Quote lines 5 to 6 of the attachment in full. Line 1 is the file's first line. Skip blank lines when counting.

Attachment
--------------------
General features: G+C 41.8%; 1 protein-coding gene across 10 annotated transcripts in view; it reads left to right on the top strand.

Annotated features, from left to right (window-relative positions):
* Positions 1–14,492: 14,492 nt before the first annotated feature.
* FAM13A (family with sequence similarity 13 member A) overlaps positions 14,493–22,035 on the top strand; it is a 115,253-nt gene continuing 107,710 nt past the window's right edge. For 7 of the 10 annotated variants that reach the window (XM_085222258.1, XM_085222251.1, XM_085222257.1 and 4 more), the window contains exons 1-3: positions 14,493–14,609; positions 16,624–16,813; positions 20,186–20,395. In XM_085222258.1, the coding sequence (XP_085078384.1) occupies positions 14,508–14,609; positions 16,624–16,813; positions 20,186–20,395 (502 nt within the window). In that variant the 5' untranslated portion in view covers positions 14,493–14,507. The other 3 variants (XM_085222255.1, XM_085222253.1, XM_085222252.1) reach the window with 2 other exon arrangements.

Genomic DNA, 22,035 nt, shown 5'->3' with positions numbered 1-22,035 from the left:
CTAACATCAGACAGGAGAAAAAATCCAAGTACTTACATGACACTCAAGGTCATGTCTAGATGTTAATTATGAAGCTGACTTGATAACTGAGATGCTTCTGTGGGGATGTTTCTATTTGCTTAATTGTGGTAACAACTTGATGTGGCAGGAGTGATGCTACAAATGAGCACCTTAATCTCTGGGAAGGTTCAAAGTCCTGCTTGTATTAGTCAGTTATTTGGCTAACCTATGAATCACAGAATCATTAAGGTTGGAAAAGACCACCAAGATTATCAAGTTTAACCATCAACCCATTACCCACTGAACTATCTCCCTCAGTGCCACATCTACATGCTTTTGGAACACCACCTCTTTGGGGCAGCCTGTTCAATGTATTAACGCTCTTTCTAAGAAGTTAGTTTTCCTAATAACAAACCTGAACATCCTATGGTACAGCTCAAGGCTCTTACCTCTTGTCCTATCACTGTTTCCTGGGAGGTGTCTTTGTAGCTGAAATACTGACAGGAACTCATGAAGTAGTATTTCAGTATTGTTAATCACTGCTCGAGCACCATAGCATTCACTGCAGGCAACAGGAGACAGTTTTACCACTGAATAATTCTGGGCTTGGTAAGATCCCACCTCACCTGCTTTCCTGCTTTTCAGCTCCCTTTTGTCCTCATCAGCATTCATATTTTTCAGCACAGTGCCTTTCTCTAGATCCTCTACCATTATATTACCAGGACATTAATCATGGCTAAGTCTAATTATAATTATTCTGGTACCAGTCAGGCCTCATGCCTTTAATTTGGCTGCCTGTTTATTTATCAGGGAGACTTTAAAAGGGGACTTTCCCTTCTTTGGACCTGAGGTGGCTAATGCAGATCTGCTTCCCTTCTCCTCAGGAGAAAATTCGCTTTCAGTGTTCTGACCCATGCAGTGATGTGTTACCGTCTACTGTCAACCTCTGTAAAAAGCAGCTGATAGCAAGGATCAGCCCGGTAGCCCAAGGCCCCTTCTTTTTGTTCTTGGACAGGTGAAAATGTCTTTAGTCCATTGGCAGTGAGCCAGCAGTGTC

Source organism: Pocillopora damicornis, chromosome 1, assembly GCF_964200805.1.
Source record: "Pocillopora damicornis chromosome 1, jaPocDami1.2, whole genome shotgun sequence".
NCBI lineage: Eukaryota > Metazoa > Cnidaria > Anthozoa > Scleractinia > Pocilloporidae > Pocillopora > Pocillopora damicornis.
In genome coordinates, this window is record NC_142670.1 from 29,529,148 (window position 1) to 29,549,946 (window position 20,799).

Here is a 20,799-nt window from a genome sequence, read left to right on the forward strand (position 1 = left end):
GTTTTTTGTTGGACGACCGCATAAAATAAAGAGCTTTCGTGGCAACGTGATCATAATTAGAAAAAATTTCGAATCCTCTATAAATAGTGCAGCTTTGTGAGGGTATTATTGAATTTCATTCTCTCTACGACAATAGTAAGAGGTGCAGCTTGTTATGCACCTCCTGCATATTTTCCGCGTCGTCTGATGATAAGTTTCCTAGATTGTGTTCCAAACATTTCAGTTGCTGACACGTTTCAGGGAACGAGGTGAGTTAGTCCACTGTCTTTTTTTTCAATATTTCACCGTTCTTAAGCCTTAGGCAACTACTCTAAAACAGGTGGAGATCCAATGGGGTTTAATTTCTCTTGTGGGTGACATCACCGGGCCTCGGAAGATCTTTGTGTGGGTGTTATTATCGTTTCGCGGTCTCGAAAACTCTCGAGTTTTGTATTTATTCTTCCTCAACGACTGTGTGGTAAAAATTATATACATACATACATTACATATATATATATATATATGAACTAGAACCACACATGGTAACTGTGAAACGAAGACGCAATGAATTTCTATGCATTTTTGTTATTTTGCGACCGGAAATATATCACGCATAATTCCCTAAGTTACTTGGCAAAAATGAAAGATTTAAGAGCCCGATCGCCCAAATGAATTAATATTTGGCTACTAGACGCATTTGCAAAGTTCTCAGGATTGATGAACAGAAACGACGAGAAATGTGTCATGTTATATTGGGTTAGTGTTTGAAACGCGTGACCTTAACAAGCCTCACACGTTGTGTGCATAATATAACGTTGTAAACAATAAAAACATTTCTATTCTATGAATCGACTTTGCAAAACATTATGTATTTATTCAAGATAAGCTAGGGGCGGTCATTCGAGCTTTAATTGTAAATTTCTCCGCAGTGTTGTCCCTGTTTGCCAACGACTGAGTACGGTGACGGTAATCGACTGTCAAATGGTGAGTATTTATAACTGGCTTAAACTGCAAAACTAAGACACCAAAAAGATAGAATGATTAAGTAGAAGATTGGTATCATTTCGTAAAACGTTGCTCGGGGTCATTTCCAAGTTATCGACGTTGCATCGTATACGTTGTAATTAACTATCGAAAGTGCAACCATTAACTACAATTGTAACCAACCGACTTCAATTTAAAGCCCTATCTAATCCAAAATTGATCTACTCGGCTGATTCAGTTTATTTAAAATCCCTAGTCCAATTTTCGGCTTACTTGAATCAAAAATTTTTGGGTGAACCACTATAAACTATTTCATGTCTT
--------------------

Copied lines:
Genomic DNA, 22,035 nt, shown 5'->3' with positions numbered 1-22,035 from the left:
CTAACATCAGACAGGAGAAAAAATCCAAGTACTTACATGACACTCAAGGTCATGTCTAGATGTTAATTATGAAGCTGACTTGATAACTGAGATGCTTCTGTGGGGATGTTTCTATTTGCTTAATTGTGGTAACAACTTGATGTGGCAGGAGTGATGCTACAAATGAGCACCTTAATCTCTGGGAAGGTTCAAAGTCCTGCTTGTATTAGTCAGTTATTTGGCTAACCTATGAATCACAGAATCATTAAGGTTGGAAAAGACCACCAAGATTATCAAGTTTAACCATCAACCCATTACCCACTGAACTATCTCCCTCAGTGCCACATCTACATGCTTTTGGAACACCACCTCTTTGGGGCAGCCTGTTCAATGTATTAACGCTCTTTCTAAGAAGTTAGTTTTCCTAATAACAAACCTGAACATCCTATGGTACAGCTCAAGGCTCTTACCTCTTGTCCTATCACTGTTTCCTGGGAGGTGTCTTTGTAGCTGAAATACTGACAGGAACTCATGAAGTAGTATTTCAGTATTGTTAATCACTGCTCGAGCACCATAGCATTCACTGCAGGCAACAGGAGACAGTTTTACCACTGAATAATTCTGGGCTTGGTAAGATCCCACCTCACCTGCTTTCCTGCTTTTCAGCTCCCTTTTGTCCTCATCAGCATTCATATTTTTCAGCACAGTGCCTTTCTCTAGATCCTCTACCATTATATTACCAGGACATTAATCATGGCTAAGTCTAATTATAATTATTCTGGTACCAGTCAGGCCTCATGCCTTTAATTTGGCTGCCTGTTTATTTATCAGGGAGACTTTAAAAGGGGACTTTCCCTTCTTTGGACCTGAGGTGGCTAATGCAGATCTGCTTCCCTTCTCCTCAGGAGAAAATTCGCTTTCAGTGTTCTGACCCATGCAGTGATGTGTTACCGTCTACTGTCAACCTCTGTAAAAAGCAGCTGATAGCAAGGATCAGCCCGGTAGCCCAAGGCCCCTTCTTTTTGTTCTTGGACAGGTGAAAATGTCTTTAGTCCATTGGCAGTGAGCCAGCAGTGTC